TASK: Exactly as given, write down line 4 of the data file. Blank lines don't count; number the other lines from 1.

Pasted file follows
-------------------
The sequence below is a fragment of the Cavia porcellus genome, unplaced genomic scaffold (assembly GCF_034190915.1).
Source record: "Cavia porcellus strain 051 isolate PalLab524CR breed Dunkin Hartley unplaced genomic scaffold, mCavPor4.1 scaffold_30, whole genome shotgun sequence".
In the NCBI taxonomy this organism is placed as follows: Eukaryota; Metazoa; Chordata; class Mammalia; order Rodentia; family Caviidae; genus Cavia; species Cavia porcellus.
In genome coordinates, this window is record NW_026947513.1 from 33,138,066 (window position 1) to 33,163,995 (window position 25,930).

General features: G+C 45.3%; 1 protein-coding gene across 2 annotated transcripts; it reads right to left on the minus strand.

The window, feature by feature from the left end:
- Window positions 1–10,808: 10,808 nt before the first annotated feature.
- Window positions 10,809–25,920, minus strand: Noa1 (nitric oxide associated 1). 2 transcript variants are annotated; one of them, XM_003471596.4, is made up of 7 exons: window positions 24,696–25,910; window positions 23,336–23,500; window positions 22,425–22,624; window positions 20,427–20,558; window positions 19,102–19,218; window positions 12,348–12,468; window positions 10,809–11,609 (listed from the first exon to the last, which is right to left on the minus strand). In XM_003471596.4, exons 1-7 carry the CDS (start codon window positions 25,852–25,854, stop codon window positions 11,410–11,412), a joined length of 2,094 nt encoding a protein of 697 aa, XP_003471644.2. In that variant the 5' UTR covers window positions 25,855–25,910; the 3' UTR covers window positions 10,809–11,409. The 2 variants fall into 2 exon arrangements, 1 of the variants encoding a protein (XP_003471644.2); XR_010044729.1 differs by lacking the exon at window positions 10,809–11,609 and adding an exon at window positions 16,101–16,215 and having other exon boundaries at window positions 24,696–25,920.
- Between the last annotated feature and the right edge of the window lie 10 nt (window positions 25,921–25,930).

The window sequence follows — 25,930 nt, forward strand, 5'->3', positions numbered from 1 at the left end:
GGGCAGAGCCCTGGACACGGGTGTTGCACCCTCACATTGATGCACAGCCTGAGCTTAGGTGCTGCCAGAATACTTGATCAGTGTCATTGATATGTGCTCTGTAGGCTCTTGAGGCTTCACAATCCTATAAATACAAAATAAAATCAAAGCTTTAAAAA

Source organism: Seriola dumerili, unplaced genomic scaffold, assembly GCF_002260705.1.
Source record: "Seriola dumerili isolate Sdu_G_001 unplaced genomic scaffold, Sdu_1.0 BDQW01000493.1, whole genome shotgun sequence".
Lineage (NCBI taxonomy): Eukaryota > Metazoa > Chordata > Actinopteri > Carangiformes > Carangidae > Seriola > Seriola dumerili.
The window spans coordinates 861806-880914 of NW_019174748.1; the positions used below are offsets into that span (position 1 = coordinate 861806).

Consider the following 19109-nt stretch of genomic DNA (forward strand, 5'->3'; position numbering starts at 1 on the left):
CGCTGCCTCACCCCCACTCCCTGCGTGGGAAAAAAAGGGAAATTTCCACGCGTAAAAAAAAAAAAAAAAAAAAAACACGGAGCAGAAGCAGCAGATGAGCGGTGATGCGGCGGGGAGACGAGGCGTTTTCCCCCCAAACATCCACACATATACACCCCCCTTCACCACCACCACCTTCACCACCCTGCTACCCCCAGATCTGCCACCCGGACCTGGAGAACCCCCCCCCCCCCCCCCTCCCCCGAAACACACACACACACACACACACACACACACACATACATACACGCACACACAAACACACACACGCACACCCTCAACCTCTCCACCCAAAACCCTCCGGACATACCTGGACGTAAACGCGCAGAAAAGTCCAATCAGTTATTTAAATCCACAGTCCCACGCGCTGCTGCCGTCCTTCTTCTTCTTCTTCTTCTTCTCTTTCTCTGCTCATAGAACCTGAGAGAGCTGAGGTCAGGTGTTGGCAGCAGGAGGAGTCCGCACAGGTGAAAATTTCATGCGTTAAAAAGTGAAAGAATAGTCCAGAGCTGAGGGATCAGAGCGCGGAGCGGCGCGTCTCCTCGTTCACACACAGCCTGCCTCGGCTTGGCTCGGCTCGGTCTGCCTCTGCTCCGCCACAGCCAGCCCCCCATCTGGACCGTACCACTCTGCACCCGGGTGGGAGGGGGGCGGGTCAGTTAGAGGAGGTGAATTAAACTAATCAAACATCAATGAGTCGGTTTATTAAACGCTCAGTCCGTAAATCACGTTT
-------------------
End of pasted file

In genome coordinates, this window is record NW_026947513.1 from 33,138,066 (window position 1) to 33,163,995 (window position 25,930).